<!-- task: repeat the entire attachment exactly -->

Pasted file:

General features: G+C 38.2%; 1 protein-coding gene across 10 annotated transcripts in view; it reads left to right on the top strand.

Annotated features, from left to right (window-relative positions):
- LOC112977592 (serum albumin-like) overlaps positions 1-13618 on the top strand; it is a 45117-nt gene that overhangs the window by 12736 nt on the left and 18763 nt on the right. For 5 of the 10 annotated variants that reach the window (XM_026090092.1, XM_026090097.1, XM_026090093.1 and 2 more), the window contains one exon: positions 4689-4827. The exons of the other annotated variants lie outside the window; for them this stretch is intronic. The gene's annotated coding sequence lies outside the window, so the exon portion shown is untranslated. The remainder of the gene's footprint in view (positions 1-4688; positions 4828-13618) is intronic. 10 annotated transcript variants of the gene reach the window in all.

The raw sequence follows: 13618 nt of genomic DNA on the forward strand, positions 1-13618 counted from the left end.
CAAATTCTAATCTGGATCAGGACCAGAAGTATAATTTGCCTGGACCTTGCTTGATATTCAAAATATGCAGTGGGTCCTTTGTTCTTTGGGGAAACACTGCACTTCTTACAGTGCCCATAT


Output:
General features: G+C 38.2%; 1 protein-coding gene across 10 annotated transcripts in view; it reads left to right on the top strand.

Annotated features, from left to right (window-relative positions):
- LOC112977592 (serum albumin-like) overlaps positions 1-13618 on the top strand; it is a 45117-nt gene that overhangs the window by 12736 nt on the left and 18763 nt on the right. For 5 of the 10 annotated variants that reach the window (XM_026090092.1, XM_026090097.1, XM_026090093.1 and 2 more), the window contains one exon: positions 4689-4827. The exons of the other annotated variants lie outside the window; for them this stretch is intronic. The gene's annotated coding sequence lies outside the window, so the exon portion shown is untranslated. The remainder of the gene's footprint in view (positions 1-4688; positions 4828-13618) is intronic. 10 annotated transcript variants of the gene reach the window in all.

The raw sequence follows: 13618 nt of genomic DNA on the forward strand, positions 1-13618 counted from the left end.
CAAATTCTAATCTGGATCAGGACCAGAAGTATAATTTGCCTGGACCTTGCTTGATATTCAAAATATGCAGTGGGTCCTTTGTTCTTTGGGGAAACACTGCACTTCTTACAGTGCCCATAT